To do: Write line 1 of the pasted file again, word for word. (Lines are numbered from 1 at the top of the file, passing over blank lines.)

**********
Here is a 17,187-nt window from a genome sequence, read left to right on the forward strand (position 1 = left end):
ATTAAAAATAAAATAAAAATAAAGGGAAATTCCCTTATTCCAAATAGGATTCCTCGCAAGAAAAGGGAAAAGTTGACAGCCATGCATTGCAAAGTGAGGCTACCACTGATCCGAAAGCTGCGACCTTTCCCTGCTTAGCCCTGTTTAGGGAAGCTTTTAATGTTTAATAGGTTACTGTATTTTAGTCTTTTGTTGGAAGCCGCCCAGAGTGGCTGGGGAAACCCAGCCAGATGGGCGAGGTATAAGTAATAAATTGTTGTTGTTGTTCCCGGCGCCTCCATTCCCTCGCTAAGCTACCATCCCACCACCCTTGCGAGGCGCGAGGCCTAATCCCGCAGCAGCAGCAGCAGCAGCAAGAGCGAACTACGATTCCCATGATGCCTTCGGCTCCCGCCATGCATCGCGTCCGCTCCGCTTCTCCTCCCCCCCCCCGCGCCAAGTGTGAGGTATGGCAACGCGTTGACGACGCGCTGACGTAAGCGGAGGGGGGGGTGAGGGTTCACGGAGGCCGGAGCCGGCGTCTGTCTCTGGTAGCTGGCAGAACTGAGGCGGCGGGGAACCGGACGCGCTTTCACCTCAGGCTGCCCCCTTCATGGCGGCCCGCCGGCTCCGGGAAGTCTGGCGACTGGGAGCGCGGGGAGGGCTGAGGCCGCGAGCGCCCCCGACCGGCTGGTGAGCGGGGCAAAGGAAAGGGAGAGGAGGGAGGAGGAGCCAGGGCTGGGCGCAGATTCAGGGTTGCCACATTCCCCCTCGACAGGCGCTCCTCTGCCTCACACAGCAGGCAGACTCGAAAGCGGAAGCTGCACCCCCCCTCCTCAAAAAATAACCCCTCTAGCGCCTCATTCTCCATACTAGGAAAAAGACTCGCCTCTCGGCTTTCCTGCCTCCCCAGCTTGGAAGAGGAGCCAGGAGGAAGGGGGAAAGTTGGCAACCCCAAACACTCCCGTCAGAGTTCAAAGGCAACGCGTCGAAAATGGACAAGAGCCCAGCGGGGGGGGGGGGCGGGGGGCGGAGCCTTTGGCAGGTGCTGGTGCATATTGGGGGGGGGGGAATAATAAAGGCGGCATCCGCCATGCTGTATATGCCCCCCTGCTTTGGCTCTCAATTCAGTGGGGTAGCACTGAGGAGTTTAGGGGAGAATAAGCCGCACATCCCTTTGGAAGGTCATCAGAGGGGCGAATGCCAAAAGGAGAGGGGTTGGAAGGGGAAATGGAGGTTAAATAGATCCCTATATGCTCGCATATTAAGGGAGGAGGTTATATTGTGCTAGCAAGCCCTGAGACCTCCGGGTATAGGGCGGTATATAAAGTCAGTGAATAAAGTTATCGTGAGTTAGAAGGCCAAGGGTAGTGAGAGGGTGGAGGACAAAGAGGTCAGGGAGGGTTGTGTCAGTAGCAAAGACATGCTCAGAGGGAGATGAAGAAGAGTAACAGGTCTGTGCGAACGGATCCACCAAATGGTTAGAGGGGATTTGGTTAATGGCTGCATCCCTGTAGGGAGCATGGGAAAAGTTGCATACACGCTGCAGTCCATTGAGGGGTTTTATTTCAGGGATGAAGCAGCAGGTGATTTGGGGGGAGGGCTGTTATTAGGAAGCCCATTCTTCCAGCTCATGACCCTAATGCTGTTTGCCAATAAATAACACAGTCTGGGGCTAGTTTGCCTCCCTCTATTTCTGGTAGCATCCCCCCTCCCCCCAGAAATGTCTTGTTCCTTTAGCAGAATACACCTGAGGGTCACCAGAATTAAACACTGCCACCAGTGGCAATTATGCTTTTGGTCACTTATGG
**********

Here is a 17,187-nt window from a genome sequence, read left to right on the forward strand (position 1 = left end):